I first had the occasion to taste pork ears in Spain, (orejas de cerdo) but since than I have realized that is a relatively common dish in several countries. A lot of different recipes are offered and all taste very good!
- Pork ears are literally the cooked ears of pigs. It doesn’t sound glamourous but pork production has spread throughout the world, especially in Europe and Asia, and it seems natural to use all edible parts. In France we say ‘all is good in the pig’ (‘tout est bon dans le cochon’) and as in other countries pork butchers know how to cook pork offal, including the ears. Also, some people still like to cook them themselves.
- Offal is classified in two categories: white (they have to be washed and boiled), as is the case of pork ears; and red (heart, liver, etc.).
- Nutritionally speaking, they are classified as meat, containing 15% protein. They also contain vitamins from the B group and vitamin D, minerals and oligo-elements. Moreover, they contain no sugar, and only trace monounsatured fat, however there is no fibre, as with meat in general.
- What can always surprise you is the crunchy part coming from the cartilage part of the ears, ‘’but it comes in contrast with the soft part’’ (blog du miel et du sel).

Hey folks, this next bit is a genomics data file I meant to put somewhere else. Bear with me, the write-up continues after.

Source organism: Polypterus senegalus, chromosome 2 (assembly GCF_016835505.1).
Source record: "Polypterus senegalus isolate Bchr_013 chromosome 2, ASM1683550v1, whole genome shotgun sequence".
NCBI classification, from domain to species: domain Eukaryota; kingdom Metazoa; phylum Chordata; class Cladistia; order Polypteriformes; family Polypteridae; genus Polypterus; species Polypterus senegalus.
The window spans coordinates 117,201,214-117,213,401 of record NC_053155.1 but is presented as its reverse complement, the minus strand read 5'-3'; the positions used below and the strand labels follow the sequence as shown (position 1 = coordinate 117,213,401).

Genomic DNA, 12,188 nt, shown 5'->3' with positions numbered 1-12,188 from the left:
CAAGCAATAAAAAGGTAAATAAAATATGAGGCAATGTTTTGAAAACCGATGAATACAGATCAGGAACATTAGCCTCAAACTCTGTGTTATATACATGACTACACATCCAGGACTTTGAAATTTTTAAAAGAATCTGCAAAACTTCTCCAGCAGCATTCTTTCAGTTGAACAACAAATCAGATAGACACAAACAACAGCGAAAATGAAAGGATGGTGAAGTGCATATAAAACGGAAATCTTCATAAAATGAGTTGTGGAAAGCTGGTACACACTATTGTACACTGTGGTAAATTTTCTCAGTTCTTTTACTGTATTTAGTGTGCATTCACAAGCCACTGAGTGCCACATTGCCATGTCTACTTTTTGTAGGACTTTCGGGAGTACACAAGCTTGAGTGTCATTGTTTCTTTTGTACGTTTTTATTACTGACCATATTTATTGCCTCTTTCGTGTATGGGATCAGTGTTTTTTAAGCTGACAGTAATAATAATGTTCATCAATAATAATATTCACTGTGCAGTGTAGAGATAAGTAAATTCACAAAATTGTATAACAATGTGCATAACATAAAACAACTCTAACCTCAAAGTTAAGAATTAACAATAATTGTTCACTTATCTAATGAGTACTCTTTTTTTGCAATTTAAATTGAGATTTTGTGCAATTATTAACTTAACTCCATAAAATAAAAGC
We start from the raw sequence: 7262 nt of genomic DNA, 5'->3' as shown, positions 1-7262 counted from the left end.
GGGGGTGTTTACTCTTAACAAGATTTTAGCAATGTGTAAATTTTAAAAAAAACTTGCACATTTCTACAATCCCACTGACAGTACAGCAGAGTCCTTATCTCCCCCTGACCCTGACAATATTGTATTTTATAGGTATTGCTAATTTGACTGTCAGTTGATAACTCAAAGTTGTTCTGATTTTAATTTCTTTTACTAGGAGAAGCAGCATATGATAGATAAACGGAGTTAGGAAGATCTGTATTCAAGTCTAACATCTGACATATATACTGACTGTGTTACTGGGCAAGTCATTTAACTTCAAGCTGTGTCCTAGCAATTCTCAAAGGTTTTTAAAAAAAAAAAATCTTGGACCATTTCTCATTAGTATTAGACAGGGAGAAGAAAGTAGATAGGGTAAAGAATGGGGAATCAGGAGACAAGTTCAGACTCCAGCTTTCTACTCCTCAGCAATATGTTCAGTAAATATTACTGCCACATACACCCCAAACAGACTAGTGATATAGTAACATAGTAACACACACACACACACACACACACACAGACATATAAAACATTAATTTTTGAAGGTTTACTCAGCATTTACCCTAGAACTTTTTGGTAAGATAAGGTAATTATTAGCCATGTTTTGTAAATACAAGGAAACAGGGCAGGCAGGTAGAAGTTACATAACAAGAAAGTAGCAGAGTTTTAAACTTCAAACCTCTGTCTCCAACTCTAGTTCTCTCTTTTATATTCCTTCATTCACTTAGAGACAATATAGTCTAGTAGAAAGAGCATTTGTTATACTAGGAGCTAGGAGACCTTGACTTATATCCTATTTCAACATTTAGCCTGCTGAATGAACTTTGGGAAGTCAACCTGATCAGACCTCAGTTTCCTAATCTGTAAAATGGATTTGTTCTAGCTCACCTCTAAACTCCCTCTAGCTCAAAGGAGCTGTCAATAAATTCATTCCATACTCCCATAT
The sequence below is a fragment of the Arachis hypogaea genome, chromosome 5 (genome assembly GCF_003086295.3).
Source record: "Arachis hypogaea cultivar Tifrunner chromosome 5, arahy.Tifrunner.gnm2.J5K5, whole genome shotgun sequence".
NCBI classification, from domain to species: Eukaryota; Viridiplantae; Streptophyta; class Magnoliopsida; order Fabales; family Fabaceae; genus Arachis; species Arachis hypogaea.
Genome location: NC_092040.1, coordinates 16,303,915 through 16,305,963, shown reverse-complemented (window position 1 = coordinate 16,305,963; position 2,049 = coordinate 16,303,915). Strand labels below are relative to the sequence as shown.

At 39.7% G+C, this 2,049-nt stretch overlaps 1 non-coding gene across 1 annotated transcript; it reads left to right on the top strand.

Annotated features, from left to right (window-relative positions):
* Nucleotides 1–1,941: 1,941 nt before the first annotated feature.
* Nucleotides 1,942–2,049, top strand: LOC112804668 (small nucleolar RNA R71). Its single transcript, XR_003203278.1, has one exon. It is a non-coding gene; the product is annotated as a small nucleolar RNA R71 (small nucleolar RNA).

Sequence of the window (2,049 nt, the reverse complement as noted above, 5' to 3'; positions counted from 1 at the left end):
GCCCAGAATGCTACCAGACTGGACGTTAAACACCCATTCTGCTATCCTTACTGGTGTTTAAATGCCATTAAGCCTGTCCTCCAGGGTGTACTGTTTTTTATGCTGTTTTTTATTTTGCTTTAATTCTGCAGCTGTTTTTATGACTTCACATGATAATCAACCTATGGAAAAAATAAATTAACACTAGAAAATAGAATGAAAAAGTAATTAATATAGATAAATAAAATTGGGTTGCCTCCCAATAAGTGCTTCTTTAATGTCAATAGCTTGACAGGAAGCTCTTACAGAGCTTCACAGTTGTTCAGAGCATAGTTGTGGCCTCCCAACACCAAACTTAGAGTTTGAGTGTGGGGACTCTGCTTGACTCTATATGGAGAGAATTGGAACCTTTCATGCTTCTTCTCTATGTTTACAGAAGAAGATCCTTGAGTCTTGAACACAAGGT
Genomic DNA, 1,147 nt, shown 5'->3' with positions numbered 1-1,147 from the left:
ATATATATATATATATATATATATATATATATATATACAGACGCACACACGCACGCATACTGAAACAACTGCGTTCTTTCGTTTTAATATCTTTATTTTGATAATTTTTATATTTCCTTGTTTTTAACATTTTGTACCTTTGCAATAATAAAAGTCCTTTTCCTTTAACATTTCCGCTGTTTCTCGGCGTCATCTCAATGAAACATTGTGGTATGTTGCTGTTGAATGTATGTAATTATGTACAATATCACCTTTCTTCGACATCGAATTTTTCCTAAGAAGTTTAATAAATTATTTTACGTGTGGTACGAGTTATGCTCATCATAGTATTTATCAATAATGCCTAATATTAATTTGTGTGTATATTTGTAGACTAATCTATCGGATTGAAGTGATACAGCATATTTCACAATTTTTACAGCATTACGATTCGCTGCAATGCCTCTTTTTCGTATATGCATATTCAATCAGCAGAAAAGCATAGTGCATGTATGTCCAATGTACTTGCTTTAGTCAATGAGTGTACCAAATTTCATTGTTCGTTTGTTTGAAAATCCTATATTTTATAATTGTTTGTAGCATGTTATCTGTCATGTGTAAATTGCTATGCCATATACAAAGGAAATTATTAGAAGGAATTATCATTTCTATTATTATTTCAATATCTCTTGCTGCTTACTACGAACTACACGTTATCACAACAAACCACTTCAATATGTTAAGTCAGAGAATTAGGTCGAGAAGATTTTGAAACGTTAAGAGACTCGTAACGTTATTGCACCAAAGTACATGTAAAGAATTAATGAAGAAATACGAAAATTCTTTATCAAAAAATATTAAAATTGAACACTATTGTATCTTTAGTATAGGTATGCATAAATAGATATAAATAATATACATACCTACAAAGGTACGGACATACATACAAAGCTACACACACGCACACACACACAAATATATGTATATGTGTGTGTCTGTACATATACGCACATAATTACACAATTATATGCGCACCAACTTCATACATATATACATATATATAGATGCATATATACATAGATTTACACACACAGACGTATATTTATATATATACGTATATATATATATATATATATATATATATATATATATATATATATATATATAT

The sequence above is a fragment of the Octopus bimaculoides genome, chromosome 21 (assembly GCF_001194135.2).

- Red wine is the best choice of beverage, but a rosé or a beer can be also a good choice if pork ears are served as tapas.
- You can buy fresh pork ears and cook them yourself following one of the traditional recipes. Buy them in a shop known for the quality of their products. Store the pork ears in the coldest part of your fridge and cook them quickly. One plus in cooking them yourself – as it is offal, the raw material is cheap.
- You can’t order pork ears in all restaurants, but there is a wide range of restaurants that do offer them, from the most basic to the very chic.
- You can find them in street markets in Asia and also fried and sold in small packets in little groceries shops in Spain.
- The can be served cold or hot.
- The taste of this dish will depend how it is cooked – the ears can be fried and served as tapas; you can find it in a stew with beans; in a paté; grilled like in a lot of Asian meals; and smoked, boiled, roasted, etc.
- Be careful and don’t get mixed up with pigs’ ear fungus or with those delicate pastries also known as ‘palmier’ in France, or even with a succulent plant indigenous to South Africa (Cotyledon orbiculata)
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